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Cal hands No. 8 WSU its first loss of the season, 37-3

Train wreck doesn’t even begin to describe this.

Washington State v California Photo by Thearon W. Henderson/Getty Images

There are losses you see coming, there are losses you don’t see coming, and then there are losses you don’t see coming that happen in the way you couldn’t have possibly imagined.

Cal stunned No. 8 (until Sunday, anyway) WSU to hand the Cougs their first loss of the season, 37-3.

The game was a total train wreck for the Cougars, and it doesn’t matter from which angle you want to view it — it looks the same. The team that has generated so many good feelings failed to show up.

The Cougs had seven turnovers, including five interceptions and a fumble that was returned for a TD from Luke Falk in what was his worst outing since his freshman season. Penalties negated a pair of touchdowns. The offensive line gave up a plethora of sacks, only some of which could be pinned on Falk holding onto the ball. Poor punts gave away points once again. The defense wilted as the offense struggled.

The game got off to a bad start and just never got better. The Cougs outgained the Bears by 32 yards in the first half, yet trailed 17-3. Why? How about three turnovers — two of them on interceptions by Luke Falk — and a pair of critical penalties.

It didn’t look like it was going to start off badly when Renard Bell housed the opening kickoff for a touchdown. But it was called back on an obvious hold by Daniel Ekuale that might or might not have been a factor in the return. Seven potential points off the board.

That first drive ended a few plays later when Falk was picked off on what looked like a routine pitch and catch to Bell. Instead, the corner who was locked up on Tavares Martin Jr., Camryn Bynum, peeked a little and broke off to grab an easy interception at the WSU 20. The defense allowed a first down, but held Cal to a field goal. OK, not so bad.

With a chance to reset, WSU moved the ball down to Cal’s 32, largely on a pair of strong Jamal Morrow runs. But WSU couldn’t convert a 2nd and 1, and Erik Powell trotted on to kick a 49-yard field goal. He missed. Three potential points off the board.

After a three-and-out, WSU’s next drive lasted exactly one play: A 10-yard gain by Jamire Calvin, in which he made a couple of nice moves, ended with Jaylin Hawkins punching the ball out and Devante Downs recovering for Cal at midfield.

And yet ... the defense came to play again. Another three-and-out. WSU was surviving. But that was about to end.

WSU went three and out after getting behind the sticks thanks to a sack on first down — it was one of four in the first half for the Bears — and then the terrible punt game reared its head again. Powell appeared to put a rugby punt in the wrong location, and a 31-yard return for Cal put the ball at the WSU 23.

Three plays later, Cal was celebrating its first touchdown as Vic Enwere carried Robert Taylor into the end zone.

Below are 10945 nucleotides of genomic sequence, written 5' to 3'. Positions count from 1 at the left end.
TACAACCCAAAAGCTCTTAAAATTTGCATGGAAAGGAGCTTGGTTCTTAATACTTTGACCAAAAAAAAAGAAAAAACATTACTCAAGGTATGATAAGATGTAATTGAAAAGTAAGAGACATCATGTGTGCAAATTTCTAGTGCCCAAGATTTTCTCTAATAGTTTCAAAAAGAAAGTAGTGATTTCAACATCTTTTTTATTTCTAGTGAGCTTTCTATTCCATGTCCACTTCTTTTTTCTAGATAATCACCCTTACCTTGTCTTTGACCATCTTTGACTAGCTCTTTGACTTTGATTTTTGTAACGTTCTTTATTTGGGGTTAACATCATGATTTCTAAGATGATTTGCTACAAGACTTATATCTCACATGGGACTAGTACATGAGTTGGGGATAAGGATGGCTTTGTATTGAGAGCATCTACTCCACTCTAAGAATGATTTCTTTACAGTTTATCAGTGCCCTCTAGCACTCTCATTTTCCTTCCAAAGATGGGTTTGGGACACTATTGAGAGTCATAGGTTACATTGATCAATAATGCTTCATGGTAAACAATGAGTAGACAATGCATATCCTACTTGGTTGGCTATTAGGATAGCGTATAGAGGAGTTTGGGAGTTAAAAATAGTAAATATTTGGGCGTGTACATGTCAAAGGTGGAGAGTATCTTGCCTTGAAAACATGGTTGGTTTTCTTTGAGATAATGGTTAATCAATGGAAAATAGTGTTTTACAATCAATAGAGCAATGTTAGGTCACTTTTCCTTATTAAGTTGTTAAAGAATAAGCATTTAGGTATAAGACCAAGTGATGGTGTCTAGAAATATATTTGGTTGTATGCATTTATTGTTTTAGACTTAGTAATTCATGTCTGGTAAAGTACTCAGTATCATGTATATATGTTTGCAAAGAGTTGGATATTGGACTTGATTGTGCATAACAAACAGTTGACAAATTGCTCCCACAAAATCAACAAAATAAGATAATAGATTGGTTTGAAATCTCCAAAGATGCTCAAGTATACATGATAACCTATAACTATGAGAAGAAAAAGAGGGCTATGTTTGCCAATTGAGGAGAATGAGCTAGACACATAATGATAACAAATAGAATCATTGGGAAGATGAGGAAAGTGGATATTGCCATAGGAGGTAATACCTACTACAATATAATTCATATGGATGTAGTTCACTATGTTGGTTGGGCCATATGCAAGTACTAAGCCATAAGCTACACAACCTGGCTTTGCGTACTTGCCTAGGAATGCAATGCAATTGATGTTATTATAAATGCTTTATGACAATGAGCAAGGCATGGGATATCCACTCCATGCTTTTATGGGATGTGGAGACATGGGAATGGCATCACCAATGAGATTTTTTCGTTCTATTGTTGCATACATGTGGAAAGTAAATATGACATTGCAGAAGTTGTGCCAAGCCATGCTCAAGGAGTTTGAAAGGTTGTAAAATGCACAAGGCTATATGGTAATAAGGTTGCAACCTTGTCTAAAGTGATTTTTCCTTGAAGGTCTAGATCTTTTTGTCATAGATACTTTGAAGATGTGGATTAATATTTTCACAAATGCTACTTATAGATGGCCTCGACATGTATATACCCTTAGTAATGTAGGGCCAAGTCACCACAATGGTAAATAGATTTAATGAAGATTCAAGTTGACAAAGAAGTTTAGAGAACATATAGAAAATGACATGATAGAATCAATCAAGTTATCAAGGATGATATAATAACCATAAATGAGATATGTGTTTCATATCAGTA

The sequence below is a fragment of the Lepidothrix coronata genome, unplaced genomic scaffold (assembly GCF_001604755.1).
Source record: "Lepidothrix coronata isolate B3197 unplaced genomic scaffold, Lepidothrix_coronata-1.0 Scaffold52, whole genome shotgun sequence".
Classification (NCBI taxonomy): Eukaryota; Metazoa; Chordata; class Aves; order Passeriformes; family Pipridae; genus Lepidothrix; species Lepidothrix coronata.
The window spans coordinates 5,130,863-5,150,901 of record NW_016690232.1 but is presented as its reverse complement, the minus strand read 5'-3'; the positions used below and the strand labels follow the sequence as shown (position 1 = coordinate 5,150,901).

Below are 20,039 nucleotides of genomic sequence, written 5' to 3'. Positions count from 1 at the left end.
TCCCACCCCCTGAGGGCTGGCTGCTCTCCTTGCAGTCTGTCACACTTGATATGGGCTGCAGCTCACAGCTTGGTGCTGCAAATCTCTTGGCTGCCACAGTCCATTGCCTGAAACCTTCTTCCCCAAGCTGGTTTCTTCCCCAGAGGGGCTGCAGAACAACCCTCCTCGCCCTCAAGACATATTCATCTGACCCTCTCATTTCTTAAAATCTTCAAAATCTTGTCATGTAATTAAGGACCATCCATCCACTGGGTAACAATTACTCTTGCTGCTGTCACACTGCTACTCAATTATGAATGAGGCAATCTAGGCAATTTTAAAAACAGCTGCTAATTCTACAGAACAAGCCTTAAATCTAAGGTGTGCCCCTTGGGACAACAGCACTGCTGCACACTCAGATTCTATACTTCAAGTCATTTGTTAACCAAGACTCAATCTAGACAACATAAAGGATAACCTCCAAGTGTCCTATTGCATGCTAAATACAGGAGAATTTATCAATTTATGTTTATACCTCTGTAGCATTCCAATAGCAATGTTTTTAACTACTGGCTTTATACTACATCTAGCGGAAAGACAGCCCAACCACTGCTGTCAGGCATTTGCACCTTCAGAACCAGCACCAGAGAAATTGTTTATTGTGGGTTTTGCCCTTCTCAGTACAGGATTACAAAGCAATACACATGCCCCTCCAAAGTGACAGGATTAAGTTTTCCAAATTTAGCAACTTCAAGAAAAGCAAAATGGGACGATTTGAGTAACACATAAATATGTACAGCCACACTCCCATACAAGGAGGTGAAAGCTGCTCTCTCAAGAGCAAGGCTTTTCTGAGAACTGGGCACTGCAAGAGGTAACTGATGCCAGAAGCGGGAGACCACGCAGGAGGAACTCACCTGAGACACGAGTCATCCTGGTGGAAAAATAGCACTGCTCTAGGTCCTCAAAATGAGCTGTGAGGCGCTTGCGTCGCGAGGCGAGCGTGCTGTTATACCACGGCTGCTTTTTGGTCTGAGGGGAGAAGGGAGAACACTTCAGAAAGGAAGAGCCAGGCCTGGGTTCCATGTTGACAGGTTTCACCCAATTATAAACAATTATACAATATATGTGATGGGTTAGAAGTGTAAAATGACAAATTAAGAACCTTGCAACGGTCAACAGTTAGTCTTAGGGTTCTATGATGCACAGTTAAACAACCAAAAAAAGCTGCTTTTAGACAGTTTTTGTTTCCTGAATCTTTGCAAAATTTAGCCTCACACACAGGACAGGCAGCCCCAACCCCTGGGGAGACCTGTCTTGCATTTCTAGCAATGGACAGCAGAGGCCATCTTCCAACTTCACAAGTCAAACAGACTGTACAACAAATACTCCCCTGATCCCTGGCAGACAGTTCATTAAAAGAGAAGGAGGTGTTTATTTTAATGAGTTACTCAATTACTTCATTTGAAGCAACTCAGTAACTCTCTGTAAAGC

WSU tried to come back on the next drive, moving the ball all the way down to the Cal 11. It looked like WSU had tied the game when Falk found Tavares Martin Jr. in the back of the end zone, but the play was nullified by a ... um ... pretty soft offensive pass interference penalty on Martin. Seven more potential points off the board. Falk took a sack on the next play, but Powell hit a 52-yard field goal to finally get WSU on the board.

It was at this point that Cal started to find a bit of an offensive rhythm. The Bears moved the ball from their own 31 to the WSU 39 on a bunch of passes and zero run. WSU eventually stopped them, but it was a portent of things to come, with Cal offensive coordinator Beau Baldwin starting to use quick passes, misdirection and rollouts to help Ross Bowers be successful.

WSU moved the ball again on the next drive, all the way down to the Cal 15. But on third down, Bynum picked up his second interception when he underthrew Martin in the end zone. More potential points off the board.

The defense stepped up again, but the offense couldn’t move it, and Mike Leach elected to punt on 4th-and-2 from his own 44. That turned out to be a really, really awful decision, as Mitchell Cox shanked a one-yarder — yes, you read that right, one yard — and Cal had the ball at the WSU 45 with 0:52 to go in the half and a seven-point lead.

Five plays later, Cal was at WSU’s 1-yard-line with four seconds to go. Faced with a choice between a field goal and a potential two-touchdown lead, Justin Wilcox showed some understanding of game probability and went for it. Cal caught WSU being a little too aggressive as the Cougs left a leaking tight end completely uncovered, and all Bowers had to do was flip the ball into the end zone for the TD to end the half.

Cal had seven drives in the first half. Four of them started in WSU territory. All 17 points came off drives that started on WSU’s half of the field.

The second half was more of the same. WSU screamed down the field, deep into Cal territory. But a poor shovel pass went off James Williams’ helmet and was intercepted by a defensive lineman at the Cal 14-yard-line.

The defense did OK again, but Falk insisted on giving it away again — not even his last turnover of the night — and this time Cal put it in the end zone to stretch the lead to 20-3.

The highlight of the night came on Cal’s next drive. Get used to seeing it, because you’ll see it forever.

Everything that could have gone wrong, went wrong, and the Cougs who have spent so much time fighting back just more or less gave up.

Go Cougs.